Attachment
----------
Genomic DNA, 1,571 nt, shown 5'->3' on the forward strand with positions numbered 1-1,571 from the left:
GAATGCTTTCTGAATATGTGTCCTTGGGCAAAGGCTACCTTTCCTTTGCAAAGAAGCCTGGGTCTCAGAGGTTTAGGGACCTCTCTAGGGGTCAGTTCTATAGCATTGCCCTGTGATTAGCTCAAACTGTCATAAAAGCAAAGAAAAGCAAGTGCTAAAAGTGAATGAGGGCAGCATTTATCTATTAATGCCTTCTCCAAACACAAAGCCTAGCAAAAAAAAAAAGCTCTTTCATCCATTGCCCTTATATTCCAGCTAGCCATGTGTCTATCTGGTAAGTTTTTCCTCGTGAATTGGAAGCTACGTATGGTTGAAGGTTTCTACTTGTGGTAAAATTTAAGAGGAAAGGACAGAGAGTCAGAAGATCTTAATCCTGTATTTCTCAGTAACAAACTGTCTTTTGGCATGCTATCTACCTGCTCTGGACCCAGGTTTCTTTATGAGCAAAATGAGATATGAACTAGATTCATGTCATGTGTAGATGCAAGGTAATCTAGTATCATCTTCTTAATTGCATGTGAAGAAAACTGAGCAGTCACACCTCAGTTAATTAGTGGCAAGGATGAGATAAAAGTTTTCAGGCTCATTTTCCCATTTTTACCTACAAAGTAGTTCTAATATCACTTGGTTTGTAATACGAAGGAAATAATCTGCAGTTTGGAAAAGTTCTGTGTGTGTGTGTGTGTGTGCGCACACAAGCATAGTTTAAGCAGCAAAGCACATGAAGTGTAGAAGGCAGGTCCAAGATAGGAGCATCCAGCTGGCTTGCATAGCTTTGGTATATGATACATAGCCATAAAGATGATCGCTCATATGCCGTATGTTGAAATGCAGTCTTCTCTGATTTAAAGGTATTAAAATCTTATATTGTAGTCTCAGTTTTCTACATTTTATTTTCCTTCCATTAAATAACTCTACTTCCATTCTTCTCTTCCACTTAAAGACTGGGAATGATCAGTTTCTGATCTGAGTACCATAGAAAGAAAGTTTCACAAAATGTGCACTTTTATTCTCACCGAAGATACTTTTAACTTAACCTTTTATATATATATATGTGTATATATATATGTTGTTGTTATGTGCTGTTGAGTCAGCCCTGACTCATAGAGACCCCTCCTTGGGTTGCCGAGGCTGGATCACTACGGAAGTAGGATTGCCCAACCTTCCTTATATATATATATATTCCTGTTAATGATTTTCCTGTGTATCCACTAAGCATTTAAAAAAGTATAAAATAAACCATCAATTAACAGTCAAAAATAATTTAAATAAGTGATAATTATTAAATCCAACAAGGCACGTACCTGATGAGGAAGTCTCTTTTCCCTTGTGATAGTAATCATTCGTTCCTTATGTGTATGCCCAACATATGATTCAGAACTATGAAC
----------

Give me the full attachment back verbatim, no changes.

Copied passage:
Genomic DNA, 1,571 nt, shown 5'->3' on the forward strand with positions numbered 1-1,571 from the left:
GAATGCTTTCTGAATATGTGTCCTTGGGCAAAGGCTACCTTTCCTTTGCAAAGAAGCCTGGGTCTCAGAGGTTTAGGGACCTCTCTAGGGGTCAGTTCTATAGCATTGCCCTGTGATTAGCTCAAACTGTCATAAAAGCAAAGAAAAGCAAGTGCTAAAAGTGAATGAGGGCAGCATTTATCTATTAATGCCTTCTCCAAACACAAAGCCTAGCAAAAAAAAAAAGCTCTTTCATCCATTGCCCTTATATTCCAGCTAGCCATGTGTCTATCTGGTAAGTTTTTCCTCGTGAATTGGAAGCTACGTATGGTTGAAGGTTTCTACTTGTGGTAAAATTTAAGAGGAAAGGACAGAGAGTCAGAAGATCTTAATCCTGTATTTCTCAGTAACAAACTGTCTTTTGGCATGCTATCTACCTGCTCTGGACCCAGGTTTCTTTATGAGCAAAATGAGATATGAACTAGATTCATGTCATGTGTAGATGCAAGGTAATCTAGTATCATCTTCTTAATTGCATGTGAAGAAAACTGAGCAGTCACACCTCAGTTAATTAGTGGCAAGGATGAGATAAAAGTTTTCAGGCTCATTTTCCCATTTTTACCTACAAAGTAGTTCTAATATCACTTGGTTTGTAATACGAAGGAAATAATCTGCAGTTTGGAAAAGTTCTGTGTGTGTGTGTGTGTGTGCGCACACAAGCATAGTTTAAGCAGCAAAGCACATGAAGTGTAGAAGGCAGGTCCAAGATAGGAGCATCCAGCTGGCTTGCATAGCTTTGGTATATGATACATAGCCATAAAGATGATCGCTCATATGCCGTATGTTGAAATGCAGTCTTCTCTGATTTAAAGGTATTAAAATCTTATATTGTAGTCTCAGTTTTCTACATTTTATTTTCCTTCCATTAAATAACTCTACTTCCATTCTTCTCTTCCACTTAAAGACTGGGAATGATCAGTTTCTGATCTGAGTACCATAGAAAGAAAGTTTCACAAAATGTGCACTTTTATTCTCACCGAAGATACTTTTAACTTAACCTTTTATATATATATATGTGTATATATATATGTTGTTGTTATGTGCTGTTGAGTCAGCCCTGACTCATAGAGACCCCTCCTTGGGTTGCCGAGGCTGGATCACTACGGAAGTAGGATTGCCCAACCTTCCTTATATATATATATATTCCTGTTAATGATTTTCCTGTGTATCCACTAAGCATTTAAAAAAGTATAAAATAAACCATCAATTAACAGTCAAAAATAATTTAAATAAGTGATAATTATTAAATCCAACAAGGCACGTACCTGATGAGGAAGTCTCTTTTCCCTTGTGATAGTAATCATTCGTTCCTTATGTGTATGCCCAACATATGATTCAGAACTATGAAC